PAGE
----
Skip Navigation U.S. Department of Health and Human Services www.hhs.gov
Agency for Healthcare Research Quality www.ahrq.gov
Archive print banner

Evidence-based Technical Assistance for Multistakeholder, Community-based Quality Collaboratives

This information is for reference purposes only. It was current when produced and may now be outdated. Archive material is no longer maintained, and some links may not work. Persons with disabilities having difficulty accessing this information should contact us at: https://info.ahrq.gov. Let us know the nature of the problem, the Web address of what you want, and your contact information.

Please go to www.ahrq.gov for current information.

Amendment No. 1

AHRQ-09-10008


The purpose of this amendment is to:

  1. Respond to Questions
  2. Provide an Interested Vendor List
  3. Provide updated Section H.9 Security and Privacy Requirements
  4. Include the AHRQ Application and System Development Requirements
  5. Include the Information Technology (IT) Privacy Impact Assessment (PIA) Guide

1. Response to Questions

  1. On p. 16, task 4 requires one in person meeting, but the schedule suggests two meetings annually and the performance evaluation factors on p. 35 states this explicitly. Which number is correct?

    Task 4 on p. 16 refers to Option Years 1-4. For the option years, only one in-person meeting per year is required. For year one of the contract, however, two in-person meetings are required.

  2. Task 5 on p. 17 is equal to performance factor six. And although the workgroup on standard report elements is mentioned repeatedly, it is not discussed in the list of tasks. We don't know whether this task is still a requirement.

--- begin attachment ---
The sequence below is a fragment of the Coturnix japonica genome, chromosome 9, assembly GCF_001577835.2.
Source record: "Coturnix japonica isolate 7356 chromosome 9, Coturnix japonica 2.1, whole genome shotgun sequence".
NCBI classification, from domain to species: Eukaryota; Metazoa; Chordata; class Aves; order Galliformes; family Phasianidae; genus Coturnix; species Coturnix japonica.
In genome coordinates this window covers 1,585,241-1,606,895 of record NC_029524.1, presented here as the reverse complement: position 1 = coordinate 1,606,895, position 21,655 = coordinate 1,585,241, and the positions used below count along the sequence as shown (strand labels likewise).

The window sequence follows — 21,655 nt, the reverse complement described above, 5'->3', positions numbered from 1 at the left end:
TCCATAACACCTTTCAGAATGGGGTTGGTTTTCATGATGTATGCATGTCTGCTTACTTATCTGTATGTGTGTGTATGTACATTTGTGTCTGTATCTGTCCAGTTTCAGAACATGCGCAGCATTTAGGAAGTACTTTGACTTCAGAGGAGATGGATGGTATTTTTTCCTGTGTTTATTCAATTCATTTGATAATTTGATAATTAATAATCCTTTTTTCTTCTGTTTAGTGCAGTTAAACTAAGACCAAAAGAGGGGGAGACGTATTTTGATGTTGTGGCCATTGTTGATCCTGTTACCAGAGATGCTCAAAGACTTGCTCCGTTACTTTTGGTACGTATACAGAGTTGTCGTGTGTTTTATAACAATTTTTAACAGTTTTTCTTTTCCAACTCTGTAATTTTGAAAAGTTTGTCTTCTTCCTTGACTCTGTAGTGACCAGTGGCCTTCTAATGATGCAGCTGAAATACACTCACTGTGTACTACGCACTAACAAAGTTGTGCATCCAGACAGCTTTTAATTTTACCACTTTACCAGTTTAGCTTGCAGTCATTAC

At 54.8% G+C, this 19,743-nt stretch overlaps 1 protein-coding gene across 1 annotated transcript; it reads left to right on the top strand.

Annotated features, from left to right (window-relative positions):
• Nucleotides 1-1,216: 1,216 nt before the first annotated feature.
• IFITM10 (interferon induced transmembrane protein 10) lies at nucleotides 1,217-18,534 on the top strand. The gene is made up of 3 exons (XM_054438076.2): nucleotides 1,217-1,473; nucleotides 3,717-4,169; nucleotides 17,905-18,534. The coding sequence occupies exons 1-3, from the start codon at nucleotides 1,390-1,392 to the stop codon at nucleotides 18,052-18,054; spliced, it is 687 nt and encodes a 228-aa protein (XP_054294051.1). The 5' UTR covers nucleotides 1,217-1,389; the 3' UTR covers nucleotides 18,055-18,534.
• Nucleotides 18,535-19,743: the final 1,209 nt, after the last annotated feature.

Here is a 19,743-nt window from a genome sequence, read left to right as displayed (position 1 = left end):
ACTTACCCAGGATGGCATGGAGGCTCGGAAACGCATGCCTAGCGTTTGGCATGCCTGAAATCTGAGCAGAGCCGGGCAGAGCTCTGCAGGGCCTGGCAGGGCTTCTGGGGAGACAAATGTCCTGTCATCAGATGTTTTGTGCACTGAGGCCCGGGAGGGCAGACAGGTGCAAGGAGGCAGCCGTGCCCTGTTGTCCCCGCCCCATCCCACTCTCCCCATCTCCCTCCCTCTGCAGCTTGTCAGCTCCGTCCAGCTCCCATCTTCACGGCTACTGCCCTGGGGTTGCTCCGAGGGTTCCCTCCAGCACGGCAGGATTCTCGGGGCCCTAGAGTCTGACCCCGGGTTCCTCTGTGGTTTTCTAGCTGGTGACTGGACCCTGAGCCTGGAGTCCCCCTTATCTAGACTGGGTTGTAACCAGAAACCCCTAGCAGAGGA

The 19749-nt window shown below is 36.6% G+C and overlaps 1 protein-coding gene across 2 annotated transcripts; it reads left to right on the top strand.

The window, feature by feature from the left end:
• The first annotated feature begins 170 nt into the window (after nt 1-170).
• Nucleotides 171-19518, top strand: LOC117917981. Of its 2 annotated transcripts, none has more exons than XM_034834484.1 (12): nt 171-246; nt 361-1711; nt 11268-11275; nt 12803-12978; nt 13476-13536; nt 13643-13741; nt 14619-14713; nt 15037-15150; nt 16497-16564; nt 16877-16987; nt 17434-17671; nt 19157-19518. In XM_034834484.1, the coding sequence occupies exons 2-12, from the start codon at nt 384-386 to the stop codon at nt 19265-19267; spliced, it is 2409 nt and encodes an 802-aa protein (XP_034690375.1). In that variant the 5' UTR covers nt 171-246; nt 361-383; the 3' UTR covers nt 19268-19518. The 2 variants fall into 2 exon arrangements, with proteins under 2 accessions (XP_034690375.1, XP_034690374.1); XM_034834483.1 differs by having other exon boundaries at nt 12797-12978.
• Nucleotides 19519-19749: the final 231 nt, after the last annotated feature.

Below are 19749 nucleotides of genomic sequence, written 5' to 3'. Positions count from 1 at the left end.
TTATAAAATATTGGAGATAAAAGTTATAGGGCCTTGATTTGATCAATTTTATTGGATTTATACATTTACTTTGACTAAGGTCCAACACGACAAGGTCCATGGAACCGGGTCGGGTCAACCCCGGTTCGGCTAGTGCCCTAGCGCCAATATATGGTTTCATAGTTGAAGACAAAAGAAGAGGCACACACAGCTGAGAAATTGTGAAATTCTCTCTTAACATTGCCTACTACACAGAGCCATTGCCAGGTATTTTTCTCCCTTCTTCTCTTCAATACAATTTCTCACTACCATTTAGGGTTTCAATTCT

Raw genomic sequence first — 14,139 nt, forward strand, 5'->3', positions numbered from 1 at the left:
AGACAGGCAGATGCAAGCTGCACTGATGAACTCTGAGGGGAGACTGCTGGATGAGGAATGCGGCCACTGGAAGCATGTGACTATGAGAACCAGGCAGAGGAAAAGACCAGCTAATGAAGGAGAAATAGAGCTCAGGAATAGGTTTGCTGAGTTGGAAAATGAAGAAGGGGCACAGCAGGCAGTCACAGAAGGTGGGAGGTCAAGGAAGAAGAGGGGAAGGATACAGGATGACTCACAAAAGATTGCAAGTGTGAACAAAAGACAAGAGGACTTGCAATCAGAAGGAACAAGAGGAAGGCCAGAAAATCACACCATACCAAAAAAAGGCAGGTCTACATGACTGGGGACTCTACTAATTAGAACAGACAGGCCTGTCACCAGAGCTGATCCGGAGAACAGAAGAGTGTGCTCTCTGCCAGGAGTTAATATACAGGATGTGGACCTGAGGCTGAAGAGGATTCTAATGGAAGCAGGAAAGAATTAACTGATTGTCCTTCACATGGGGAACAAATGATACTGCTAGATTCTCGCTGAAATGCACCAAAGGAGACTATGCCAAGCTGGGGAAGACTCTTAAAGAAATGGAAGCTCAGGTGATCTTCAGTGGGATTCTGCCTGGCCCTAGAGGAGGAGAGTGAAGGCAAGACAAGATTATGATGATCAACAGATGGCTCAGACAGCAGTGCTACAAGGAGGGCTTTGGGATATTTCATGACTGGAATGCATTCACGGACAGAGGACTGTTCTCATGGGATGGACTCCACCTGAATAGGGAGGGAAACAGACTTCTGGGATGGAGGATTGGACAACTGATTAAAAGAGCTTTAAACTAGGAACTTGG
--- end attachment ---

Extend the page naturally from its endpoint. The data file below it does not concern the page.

3. Task 5: "Convene workgroup on standard public report elements" is a requirement.

  4. Web site:

    a. Does the Requests for Proposal (RPF) require building a Web site from scratch or just maintaining and updating the current version?

    The requirement is for maintenance of and updating the existing Web site.

    b. If not to be built from scratch what platform is the Web site built on?

    The Web site is built on the Microsoft® Windows® Server platform.

    c. Is there a content management system? What is it?

    The content management system is ArrowClick.

    d. Does AHRQ pay for hosting fees or the contract awardee?

    AHRQ pays for the hosting fee through this contract.

    e. Is the site currently 508 compliant?

    Yes.

    f. Is the current Information Technology (IT) security plan transferable with Web site management?

    The awardee must comply with all of AHRQ's standard security requirements (Section H.9) and perform all the steps necessary for completing and delivering a Certification and Accreditation (C&A) package along with a Systems Security Plan (SSP) and all other associated artifacts before the system goes live. However, if the system is already live from previous contract work, the awardee must have the system certified and accredited within 30 days after contract award and deliver the SSP upon contract award. In this case, the SSP should be available from the previous contract and may be modified and resubmitted.

  5. Who is currently providing the services outlined in the RFP?

    Center for Health Improvement

  6. Does the Quality Alliance Steering Committee (QASC) &/or AHRQ drive content?  Webinar Topics?  Will this be driven by these parties or the awardee in the future?

    AHRQ develops the content for the Learning Network Activities, including Webinars, based on the needs expressed by the Chartered Value Exchange (CVE) communities.  AHRQ will solicit the awardee's input in this development process.

  7. Webinar Series: a. It appears the total number of Webinars is approximately 36 per year (2 QASC, 4 Agency Director, 30 contractor). Is each Webinar to have an honorarium paid?

    For QASC updates, AHRQ Agency Director updates, and for CVEs who are invited to play a role on the remaining Webinars, no honorarium is expected or assumed.  For some of the remaining Webinars, it is assumed that Federal experts will be featured, and no honorarium is expected or assumed for them. For non-Federal experts invited to participate in a Webinar, an honoraria of $1000 is assumed, which will cover the presentation, slide development and planning call participation. For budgeting purposes, assume up to 30 experts at $1000 per expert per year.